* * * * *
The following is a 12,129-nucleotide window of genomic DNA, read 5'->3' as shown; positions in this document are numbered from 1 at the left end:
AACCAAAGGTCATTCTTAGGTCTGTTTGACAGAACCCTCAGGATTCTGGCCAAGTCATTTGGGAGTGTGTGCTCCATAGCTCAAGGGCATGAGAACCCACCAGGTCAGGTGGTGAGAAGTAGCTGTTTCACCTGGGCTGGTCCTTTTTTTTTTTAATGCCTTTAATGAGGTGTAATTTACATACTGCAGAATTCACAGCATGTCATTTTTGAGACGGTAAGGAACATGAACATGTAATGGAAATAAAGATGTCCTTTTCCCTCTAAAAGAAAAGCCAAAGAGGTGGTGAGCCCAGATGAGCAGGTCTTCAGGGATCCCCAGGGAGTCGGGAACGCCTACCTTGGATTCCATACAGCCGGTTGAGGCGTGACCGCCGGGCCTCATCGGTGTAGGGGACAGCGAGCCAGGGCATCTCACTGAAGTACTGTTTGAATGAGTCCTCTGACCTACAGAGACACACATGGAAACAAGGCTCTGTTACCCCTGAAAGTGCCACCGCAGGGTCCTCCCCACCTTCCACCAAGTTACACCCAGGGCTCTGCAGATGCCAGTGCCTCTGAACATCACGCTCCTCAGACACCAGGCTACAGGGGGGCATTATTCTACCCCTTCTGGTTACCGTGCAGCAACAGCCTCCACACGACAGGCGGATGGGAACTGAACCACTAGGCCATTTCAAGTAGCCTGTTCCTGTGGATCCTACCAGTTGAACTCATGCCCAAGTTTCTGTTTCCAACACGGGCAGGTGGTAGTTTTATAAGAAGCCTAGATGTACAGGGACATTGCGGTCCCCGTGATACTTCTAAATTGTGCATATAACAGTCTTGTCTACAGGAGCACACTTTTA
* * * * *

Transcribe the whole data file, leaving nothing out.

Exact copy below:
The following is a 12,129-nucleotide window of genomic DNA, read 5'->3' as shown; positions in this document are numbered from 1 at the left end:
AACCAAAGGTCATTCTTAGGTCTGTTTGACAGAACCCTCAGGATTCTGGCCAAGTCATTTGGGAGTGTGTGCTCCATAGCTCAAGGGCATGAGAACCCACCAGGTCAGGTGGTGAGAAGTAGCTGTTTCACCTGGGCTGGTCCTTTTTTTTTTTAATGCCTTTAATGAGGTGTAATTTACATACTGCAGAATTCACAGCATGTCATTTTTGAGACGGTAAGGAACATGAACATGTAATGGAAATAAAGATGTCCTTTTCCCTCTAAAAGAAAAGCCAAAGAGGTGGTGAGCCCAGATGAGCAGGTCTTCAGGGATCCCCAGGGAGTCGGGAACGCCTACCTTGGATTCCATACAGCCGGTTGAGGCGTGACCGCCGGGCCTCATCGGTGTAGGGGACAGCGAGCCAGGGCATCTCACTGAAGTACTGTTTGAATGAGTCCTCTGACCTACAGAGACACACATGGAAACAAGGCTCTGTTACCCCTGAAAGTGCCACCGCAGGGTCCTCCCCACCTTCCACCAAGTTACACCCAGGGCTCTGCAGATGCCAGTGCCTCTGAACATCACGCTCCTCAGACACCAGGCTACAGGGGGGCATTATTCTACCCCTTCTGGTTACCGTGCAGCAACAGCCTCCACACGACAGGCGGATGGGAACTGAACCACTAGGCCATTTCAAGTAGCCTGTTCCTGTGGATCCTACCAGTTGAACTCATGCCCAAGTTTCTGTTTCCAACACGGGCAGGTGGTAGTTTTATAAGAAGCCTAGATGTACAGGGACATTGCGGTCCCCGTGATACTTCTAAATTGTGCATATAACAGTCTTGTCTACAGGAGCACACTTTTA